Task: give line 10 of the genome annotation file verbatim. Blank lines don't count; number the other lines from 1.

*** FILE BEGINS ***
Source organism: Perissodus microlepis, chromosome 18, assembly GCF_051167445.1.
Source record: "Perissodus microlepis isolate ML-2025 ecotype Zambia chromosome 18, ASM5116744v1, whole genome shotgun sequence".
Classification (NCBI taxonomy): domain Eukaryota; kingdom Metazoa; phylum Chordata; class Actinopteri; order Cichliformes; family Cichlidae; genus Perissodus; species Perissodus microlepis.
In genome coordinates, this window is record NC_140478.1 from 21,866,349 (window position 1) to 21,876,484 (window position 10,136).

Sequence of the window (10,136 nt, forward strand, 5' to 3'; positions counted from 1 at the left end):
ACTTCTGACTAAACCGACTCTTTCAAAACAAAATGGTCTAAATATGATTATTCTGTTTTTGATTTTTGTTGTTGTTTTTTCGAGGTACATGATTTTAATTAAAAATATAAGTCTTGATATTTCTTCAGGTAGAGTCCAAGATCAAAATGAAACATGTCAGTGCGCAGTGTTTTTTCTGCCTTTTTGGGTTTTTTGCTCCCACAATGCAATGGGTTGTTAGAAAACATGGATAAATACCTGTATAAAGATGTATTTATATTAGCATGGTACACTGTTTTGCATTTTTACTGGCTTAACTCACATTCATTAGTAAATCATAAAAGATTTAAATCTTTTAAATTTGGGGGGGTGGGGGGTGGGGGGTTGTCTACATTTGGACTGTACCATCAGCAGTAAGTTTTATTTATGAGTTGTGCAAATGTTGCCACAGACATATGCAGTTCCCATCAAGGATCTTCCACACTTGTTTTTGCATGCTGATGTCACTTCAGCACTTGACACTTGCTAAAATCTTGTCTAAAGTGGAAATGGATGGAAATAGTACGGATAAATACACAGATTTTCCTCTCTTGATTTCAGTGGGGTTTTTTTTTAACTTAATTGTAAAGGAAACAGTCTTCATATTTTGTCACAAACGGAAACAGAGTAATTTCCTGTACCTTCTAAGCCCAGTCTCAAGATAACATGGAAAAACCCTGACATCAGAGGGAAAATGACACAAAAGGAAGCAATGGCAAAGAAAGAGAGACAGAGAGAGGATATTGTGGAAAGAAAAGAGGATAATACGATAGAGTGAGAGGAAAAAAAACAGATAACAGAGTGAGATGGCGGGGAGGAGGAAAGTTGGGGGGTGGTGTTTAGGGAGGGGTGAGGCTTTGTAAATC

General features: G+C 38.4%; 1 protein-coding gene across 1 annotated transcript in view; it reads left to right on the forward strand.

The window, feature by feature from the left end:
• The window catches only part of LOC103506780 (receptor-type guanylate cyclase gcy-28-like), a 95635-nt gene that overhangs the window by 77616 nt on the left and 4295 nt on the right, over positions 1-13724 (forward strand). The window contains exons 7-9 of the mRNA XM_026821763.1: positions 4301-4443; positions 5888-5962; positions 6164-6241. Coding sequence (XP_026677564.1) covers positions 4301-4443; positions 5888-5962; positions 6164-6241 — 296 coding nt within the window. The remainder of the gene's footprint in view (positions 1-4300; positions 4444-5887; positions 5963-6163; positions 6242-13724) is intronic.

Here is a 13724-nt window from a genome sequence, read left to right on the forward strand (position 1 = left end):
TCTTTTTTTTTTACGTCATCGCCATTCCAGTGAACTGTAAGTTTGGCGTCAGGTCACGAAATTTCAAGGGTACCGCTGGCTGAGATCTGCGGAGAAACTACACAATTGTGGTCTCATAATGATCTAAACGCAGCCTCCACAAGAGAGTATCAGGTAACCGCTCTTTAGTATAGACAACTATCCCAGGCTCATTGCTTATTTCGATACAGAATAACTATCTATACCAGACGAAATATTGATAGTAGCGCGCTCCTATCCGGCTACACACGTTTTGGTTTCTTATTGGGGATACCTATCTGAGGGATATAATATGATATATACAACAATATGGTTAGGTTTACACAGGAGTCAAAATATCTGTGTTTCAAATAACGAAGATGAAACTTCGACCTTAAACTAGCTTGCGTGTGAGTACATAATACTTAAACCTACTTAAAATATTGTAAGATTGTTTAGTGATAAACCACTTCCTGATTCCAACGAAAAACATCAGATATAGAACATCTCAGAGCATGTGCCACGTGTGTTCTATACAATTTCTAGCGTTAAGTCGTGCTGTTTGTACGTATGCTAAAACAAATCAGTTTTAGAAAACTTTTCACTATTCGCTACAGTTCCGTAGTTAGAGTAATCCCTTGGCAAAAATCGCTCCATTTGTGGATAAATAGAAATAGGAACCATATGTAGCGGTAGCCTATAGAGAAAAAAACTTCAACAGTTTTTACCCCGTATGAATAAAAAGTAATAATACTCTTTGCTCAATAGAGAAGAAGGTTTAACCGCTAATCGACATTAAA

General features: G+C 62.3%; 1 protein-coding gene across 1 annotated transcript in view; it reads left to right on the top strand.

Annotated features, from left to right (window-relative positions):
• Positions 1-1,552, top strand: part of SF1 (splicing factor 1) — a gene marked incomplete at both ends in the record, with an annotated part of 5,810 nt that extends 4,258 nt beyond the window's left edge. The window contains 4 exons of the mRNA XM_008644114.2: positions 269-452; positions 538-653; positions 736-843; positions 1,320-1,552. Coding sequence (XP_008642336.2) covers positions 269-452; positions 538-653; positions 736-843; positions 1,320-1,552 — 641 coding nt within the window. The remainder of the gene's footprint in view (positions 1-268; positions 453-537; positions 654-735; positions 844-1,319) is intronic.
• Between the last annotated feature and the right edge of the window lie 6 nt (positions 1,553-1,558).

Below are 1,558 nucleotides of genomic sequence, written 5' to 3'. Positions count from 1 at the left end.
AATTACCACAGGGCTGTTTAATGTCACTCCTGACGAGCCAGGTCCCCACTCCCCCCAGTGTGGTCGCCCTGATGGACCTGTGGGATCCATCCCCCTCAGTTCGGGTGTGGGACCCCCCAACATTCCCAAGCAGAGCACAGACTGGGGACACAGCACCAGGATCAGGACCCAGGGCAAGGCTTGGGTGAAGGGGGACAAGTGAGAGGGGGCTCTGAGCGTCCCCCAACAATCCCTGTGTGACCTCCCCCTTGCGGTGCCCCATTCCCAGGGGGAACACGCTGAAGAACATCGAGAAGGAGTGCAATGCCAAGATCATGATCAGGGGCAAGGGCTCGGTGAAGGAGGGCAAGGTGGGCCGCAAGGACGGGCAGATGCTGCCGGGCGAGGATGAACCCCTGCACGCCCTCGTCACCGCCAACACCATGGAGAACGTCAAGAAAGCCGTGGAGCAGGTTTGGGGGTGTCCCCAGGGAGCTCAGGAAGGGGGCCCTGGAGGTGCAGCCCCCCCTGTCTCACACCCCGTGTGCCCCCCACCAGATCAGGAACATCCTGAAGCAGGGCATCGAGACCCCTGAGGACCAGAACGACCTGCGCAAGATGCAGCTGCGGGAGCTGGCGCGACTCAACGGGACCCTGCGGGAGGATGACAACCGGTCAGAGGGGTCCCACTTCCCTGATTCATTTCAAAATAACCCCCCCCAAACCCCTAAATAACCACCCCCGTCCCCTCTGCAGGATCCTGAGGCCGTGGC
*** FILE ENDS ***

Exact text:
Here is a 13724-nt window from a genome sequence, read left to right on the forward strand (position 1 = left end):